The inter-agency Development Budget Coordinating Committee on Tuesday reduced the 2021 growth forecast to a range of 6 percent to 7 percent from the previous estimate of 6.5 percent to 7.5 percent, taking into account the prolonged impact of the COVID-19 pandemic and the imposition of the latest rounds of community quarantines.
The DBCC is composed of the Department of Finance, Department of Budget and Management and the National Economic and Development Authority.
Budget Secretary Wendel Avisado said in an online press briefing the DBCC reviewed the macroeconomic assumptions and targets in light of the recent domestic and global developments, particularly the effect of the pandemic.
“For 2021, the emerging gross domestic product growth projection is slightly adjusted to 6.0 to 7.0 percent from 6.5 to 7.5 percent in view of the emergence of new COVID-19 variants and the reimposition of Enhanced Community Quarantine in the ‘National Capital Region Plus’ area during the second quarter of the year,” Avisado said.
“Further, GDP is projected to return to pre-COVID-19 levels by growing at 7.0 to 9.0 percent in 2022, and will continue to grow by 6.0 to 7.0 percent in 2023 and 2024. Our growth prospects and economic recovery will be underpinned by three interventions to arrest the spread of the virus and help the poor cope with the impact of the quarantines,” Avisado said.
He said the first intervention would be the intensified implementation of the prevent, detect, isolate, treat, and recover strategy and the full vaccination of the residents in areas with the highest risk such as the NCR Plus, Pampanga, Cebu City and Davao City.
Avisado said that by targeting these areas, COVID-19 transmission could be dramatically reduced throughout the country.
The second intervention is the reduction of the gap from detection to isolation of COVID-19 positive cases from 7 to 5 days, such as the use of digitally-assisted contact tracing. This could potentially reduce cases by around 51 percent, according to epidemiological models.
He said that under the third intervention, around P170 billion would be needed to fund supplemental social support for those hardest hit by the pandemic and support improved health protocols. A version of this proposal is being deliberated in the House of Representatives, and is contingent on raising additional savings and revenues to remain deficit neutral, he said.
The DBCC maintained the average inflation target for 2021 to 2024 at 2.0 to 4.0 percent. Meanwhile, the price of Dubai crude oil per barrel was estimated to increase to $50 to $70 per barrel over the medium-term following the rise in global demand coupled with production cuts.
The peso-dollar exchange rate assumption was also adjusted to P48 to 53 against the greenback for 2021 to 2024.
In line with recent positive trends in global trade, goods exports are projected to expand to 8.0 percent in 2021 and 6.0 percent by 2022. Goods imports are also projected to grow by 12.0 percent this year and 10.0 percent in 2022 as domestic demand bounces back. For 2023 to 2024, goods exports and imports are projected to grow by 6.0 percent and 8.0 percent, respectively.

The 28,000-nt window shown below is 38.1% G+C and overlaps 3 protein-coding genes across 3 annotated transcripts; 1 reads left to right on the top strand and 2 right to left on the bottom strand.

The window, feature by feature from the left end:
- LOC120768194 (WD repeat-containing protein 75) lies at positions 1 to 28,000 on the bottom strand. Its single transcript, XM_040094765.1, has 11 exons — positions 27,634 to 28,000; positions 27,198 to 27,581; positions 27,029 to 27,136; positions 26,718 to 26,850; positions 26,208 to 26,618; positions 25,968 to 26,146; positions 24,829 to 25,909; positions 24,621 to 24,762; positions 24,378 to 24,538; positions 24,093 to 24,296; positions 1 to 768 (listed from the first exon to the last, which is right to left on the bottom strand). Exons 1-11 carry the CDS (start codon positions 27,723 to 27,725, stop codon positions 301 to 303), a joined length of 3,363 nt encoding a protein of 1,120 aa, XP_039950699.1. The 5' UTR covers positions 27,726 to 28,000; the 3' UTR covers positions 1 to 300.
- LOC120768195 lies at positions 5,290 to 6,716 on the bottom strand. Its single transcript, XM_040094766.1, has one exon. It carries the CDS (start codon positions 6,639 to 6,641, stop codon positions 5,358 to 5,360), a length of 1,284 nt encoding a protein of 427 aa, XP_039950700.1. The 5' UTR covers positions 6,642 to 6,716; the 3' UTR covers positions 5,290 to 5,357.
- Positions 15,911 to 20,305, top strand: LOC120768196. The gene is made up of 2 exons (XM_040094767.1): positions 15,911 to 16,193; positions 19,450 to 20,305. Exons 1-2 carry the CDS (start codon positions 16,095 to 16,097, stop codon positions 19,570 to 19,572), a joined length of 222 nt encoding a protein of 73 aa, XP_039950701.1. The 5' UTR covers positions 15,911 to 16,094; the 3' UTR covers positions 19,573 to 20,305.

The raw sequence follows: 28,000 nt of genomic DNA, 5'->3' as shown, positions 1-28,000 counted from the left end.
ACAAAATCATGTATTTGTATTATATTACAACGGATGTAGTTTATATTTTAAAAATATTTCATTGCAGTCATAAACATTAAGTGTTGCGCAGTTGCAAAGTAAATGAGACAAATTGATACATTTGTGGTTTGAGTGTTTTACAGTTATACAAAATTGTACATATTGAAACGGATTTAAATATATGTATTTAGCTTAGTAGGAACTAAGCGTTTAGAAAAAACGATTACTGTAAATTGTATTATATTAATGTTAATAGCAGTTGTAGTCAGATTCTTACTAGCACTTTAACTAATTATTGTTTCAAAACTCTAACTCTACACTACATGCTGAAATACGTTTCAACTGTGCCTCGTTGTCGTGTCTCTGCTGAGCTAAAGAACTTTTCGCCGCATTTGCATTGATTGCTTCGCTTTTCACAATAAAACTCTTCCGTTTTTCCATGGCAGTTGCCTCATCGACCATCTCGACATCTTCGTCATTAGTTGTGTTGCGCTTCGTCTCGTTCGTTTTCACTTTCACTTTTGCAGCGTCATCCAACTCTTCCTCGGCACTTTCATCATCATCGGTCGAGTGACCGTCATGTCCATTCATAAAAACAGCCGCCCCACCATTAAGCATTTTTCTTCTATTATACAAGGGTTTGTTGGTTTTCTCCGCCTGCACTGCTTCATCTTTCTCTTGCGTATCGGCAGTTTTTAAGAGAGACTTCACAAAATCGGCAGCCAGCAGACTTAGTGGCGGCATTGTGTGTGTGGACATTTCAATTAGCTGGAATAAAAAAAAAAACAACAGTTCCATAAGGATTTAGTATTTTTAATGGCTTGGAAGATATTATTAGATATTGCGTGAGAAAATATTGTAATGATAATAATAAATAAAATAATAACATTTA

The growth forecast for services exports is maintained at 6.0 percent for 2021 to 2024. Services imports are projected to grow by 7.0 percent in 2021 and 8.0 percent for 2022 to 2024.
Revenues are maintained at the DBCC approved levels in December 2020 at P2.88 trillion for 2021 and increased to P3.29 trillion for 2022.
Meanwhile, as economic activities are expected to pick up over the medium-term, revenue collections are pegged at P3.59 trillion and P4.0 trillion for 2023 and 2024, respectively.
Estimated disbursements for this year were adjusted upwards from P4.66 trillion to P4.74 trillion, owing to funding requirements to support Bayanihan II, including the procurement of COVID-19 vaccines.
Disbursements are projected to reach P4.95 trillion in 2022 and will further increase to P5.11 trillion in 2023 and P5.40 trillion in 2024.
The estimated disbursements for 2022 to 2024 already take into account the proposed Growth Equity Fund which will be established in line with the implementation of the Supreme Court Ruling on the Mandanas-Garcia case.
The GEF aims to assist poorer local government units in addressing the problems of marginalization, unequal development, and high poverty incidence.
Given the revised revenue and disbursement program, the deficit program is adjusted upwards to 9.4 percent of GDP and 7.7 percent of GDP for 2021 and 2022, respectively.
The DBCC said it would continue to adopt a fiscal consolidation strategy to gradually bring the deficit back to pre-COVID-19 levels with a projected 6.4 percent of GDP rate in 2023 and 5.4 percent of GDP rate in 2024.
“The effects of the COVID-19 pandemic may remain in the short-term, but we are optimistic that the economy will return to its upward growth trajectory starting this year. This can be achieved through the accelerated implementation of the country’s recovery package and rollout of the national vaccination deployment to cover a broader segment of the population,” the DBCC said.
“We will continue to manage risks and push for the gradual and safe reopening of the economy after addressing the present spike so that people can return to work and the government can address hunger and poverty, while maintaining the strict compliance to minimum public health standards,” the council said.